Protests, until now largely centred in the south, began in Baghdad where demonstrators surrounded the diplomatic Green Zone
Protester shot near HQ of Iranian-backed militia in south Iraq
A man was killed on Friday in a new day of protests in Iraq as authorities struggle to contain social unrest that has reached the capital Baghdad.
The latest death brings the number of people killed in protests to nine as Iraqis hit out against social and economic woes.
The man killed was aged about 20 and was shot in the southern city of Diwaniyah, a medical source said, as hundreds of people gathered outside the local headquarters of an armed group.
Shots were fired by a guard from the powerful Iranian-backed Badr organisation, the source added, asking not to be named.
The unrest erupted in Basra province on July 8 when security forces opened fire, killing one person as protesters demanded jobs and basic services.
Others killed during this month's protests were shot by unknown assailants.
The Iraqi government has swiftly denounced "vandals" it accuses of infiltrating the protests.
Earlier this week, authorities said more than 260 security personnel had been wounded in ongoing clashes. Among the numerous security forces deployed to contain the demonstrations are battle-hardened officers from the Iraqi Counter Terrorism Service who took a lead role in liberating Mosul from ISIS.
As southern Iraqis continued to rally against corruption, unemployment, high prices, power cuts and a lack of clean water, demonstrators also rallied in the capital Baghdad on Friday.
Demonstrators chanted "the people demand the downfall of the regime", a popular slogan used throughout the 2011 Arab spring rallies.
"We believed that these politicians would improve the situation in the country, but they aren't doing anything," said Yahya Hasnawi, 50, one of the thousands of protesters in Baghdad.
The crowds were dispersed by water cannon and tear gas as they headed towards the fortified Green Zone, a high-security area of Baghdad where the government is headquartered.
"We don't have electricity, nor work, the water is frequently cut for hours, the same with the internet," said 19-year-old Mortada Mohammed, in Baghdad's Tahrir Square.
Social media has been unavailable for nearly a week and the internet was cut for two days from Saturday, which authorities claimed was due to maintenance work.
Protests were held across the south on Friday, the Muslim day of rest when traditionally demonstrations are organised after weekly prayers, and a number of political party offices and public buildings were torched.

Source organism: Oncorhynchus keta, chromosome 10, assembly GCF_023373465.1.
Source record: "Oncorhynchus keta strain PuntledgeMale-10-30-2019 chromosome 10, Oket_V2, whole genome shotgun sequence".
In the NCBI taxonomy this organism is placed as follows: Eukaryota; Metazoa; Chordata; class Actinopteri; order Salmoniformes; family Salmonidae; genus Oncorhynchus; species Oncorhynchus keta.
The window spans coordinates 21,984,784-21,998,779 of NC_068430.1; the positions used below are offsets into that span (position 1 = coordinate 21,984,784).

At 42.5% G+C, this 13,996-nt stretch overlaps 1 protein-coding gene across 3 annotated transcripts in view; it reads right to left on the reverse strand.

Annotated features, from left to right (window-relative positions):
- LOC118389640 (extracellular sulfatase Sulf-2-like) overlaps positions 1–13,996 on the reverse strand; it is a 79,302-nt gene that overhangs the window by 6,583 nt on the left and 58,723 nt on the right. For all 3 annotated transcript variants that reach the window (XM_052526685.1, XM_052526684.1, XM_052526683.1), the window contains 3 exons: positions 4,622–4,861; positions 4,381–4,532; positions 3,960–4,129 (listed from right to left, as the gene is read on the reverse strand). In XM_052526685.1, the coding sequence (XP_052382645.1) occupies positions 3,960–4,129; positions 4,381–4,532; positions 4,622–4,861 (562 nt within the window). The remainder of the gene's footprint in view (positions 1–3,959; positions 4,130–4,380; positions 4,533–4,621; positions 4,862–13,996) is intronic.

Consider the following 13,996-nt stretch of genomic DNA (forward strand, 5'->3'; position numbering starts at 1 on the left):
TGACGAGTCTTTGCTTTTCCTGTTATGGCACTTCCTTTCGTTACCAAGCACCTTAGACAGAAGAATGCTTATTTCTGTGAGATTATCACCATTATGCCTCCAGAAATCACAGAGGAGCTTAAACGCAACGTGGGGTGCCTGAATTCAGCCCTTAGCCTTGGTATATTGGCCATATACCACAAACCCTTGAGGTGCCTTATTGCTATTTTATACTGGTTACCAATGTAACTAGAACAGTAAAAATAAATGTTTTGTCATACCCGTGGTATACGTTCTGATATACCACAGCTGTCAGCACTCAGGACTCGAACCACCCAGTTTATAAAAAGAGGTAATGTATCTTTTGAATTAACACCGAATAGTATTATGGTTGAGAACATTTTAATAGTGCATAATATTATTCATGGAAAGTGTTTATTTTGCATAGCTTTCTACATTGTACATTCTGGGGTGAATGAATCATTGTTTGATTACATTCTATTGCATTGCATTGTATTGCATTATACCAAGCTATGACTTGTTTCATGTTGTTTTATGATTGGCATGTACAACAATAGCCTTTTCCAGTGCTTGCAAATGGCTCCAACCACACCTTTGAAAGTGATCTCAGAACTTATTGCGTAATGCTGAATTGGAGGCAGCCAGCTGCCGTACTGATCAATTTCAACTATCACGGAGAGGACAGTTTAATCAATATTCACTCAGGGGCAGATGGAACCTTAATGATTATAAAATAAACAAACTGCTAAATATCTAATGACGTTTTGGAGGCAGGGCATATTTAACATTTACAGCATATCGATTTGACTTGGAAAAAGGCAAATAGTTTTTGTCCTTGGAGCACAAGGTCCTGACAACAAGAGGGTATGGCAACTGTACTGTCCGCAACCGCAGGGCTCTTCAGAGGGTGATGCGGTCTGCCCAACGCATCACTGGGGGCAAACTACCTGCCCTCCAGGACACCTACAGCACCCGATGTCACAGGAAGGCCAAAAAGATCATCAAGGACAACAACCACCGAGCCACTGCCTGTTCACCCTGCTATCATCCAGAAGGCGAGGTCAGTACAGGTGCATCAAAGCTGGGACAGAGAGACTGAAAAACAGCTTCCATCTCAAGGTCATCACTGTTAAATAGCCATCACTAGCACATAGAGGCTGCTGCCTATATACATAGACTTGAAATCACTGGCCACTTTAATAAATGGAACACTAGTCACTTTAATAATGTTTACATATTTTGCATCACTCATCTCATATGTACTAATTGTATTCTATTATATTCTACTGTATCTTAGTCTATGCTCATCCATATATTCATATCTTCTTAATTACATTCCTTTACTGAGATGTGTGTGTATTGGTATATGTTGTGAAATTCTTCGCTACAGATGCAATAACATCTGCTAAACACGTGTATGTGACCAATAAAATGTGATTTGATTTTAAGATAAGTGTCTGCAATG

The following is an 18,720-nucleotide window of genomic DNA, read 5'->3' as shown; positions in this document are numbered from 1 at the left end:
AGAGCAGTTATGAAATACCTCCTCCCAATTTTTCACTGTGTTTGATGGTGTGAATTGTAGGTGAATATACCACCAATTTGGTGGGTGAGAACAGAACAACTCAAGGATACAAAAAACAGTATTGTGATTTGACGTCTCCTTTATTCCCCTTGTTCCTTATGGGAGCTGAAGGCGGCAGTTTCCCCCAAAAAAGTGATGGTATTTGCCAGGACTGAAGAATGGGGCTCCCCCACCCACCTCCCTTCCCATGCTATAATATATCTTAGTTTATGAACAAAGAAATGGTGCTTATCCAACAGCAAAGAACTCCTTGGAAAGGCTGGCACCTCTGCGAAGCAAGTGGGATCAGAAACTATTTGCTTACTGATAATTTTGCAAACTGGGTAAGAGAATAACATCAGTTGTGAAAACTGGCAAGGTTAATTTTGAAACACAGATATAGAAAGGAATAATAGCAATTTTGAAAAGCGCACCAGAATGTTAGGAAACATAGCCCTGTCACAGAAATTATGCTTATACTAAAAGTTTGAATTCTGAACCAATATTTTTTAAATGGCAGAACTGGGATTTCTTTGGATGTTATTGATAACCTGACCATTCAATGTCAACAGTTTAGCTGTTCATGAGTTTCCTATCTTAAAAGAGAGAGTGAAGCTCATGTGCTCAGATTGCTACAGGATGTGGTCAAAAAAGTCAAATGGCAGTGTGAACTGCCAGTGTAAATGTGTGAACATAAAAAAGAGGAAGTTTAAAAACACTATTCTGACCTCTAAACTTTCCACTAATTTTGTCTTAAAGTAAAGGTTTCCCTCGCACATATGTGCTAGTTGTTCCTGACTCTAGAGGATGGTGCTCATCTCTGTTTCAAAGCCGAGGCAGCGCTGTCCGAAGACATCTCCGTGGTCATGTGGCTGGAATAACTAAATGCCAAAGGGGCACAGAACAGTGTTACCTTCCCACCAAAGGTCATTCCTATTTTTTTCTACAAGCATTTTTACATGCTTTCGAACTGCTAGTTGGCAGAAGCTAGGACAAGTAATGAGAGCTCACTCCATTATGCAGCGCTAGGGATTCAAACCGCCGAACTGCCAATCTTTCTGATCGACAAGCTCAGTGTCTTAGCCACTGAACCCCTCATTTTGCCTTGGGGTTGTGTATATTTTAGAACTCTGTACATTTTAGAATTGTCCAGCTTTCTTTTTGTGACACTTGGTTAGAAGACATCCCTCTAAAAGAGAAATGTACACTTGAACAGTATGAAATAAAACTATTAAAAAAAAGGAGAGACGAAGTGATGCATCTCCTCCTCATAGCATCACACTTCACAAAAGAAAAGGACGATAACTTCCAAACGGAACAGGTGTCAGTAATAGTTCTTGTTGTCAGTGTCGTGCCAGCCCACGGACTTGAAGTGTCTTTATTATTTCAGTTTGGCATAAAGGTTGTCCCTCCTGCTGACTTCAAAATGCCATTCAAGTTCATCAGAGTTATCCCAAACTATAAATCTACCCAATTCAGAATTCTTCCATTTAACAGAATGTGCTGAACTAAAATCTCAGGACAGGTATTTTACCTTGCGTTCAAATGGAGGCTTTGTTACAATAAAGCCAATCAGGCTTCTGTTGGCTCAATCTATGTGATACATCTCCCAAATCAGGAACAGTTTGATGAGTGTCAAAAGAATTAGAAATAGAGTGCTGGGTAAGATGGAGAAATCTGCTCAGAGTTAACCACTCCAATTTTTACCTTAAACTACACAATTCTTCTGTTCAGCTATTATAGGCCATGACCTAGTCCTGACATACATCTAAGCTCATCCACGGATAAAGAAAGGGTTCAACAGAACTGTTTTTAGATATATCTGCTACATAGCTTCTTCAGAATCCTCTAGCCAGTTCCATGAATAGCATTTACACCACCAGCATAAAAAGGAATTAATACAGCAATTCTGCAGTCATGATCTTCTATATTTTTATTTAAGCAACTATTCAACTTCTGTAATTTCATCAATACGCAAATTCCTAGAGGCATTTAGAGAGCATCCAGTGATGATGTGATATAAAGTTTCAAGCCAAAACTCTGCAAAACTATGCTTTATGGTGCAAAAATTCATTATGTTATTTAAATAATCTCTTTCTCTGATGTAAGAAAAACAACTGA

In oil-rich Basra, people shouted slogans against the authorities as thousands gathered peacefully outside government headquarters.
Shouting "no to corruption", hundreds of people rallied in Nasiriyah, 160 kilometres northwest of Basra, chanting the anti-graft message which has characterised nearly two weeks of protests.
Demonstrators also surrounded the home of Nasiriyah's governor where security forces responded with tear gas.
Protesters called for the electricity minister to be sacked, as the majority of Iraqi homes continue to be struck by hours-long cuts with temperatures this month hitting 50 degrees Celsius.
Earlier on Friday, the electricity ministry announced neighbouring Kuwait would supply 30,000 cubic metres of diesel to boost Iraq's electricity supply, the first in a series of such deliveries expected over coming days. There are concerns in Kuwait, close to the southern Basra province, that if the protests turn violent a wave of refugees could head towards their border.
The government of Kuwait has also expressed readiness to assist in Iraqi water projects including desalination.
Saudi Arabia has also said it could step in to help Iraqis struggling power sector and comes as the kingdom is meaning fences with Iraq. Last year, Mr Hadi visited King Salman and there are reports Crown Prince Mohammad Bin Salman will visit Baghdad soon. A raft of other diplomatic and economic developments have also taken place.
As well as the years of neglect in the power sector of Iraq, Iran recently halted energy supplies due to concern in Tehran that US sanctions that will be reapplied after Washington tore up the 2015 nuclear agreement could lead to a dispute over payments with Baghdad.
Iraqis have held weekly anti-graft protests in the capital since 2015, organised by supporters of an alliance between nationalist Shiite cleric Moqtada Sadr and communists.
Sadr topped the polls in May elections but a new government has yet to be formed, as a partial recount of the parliamentary vote has been ordered following fraud allegations.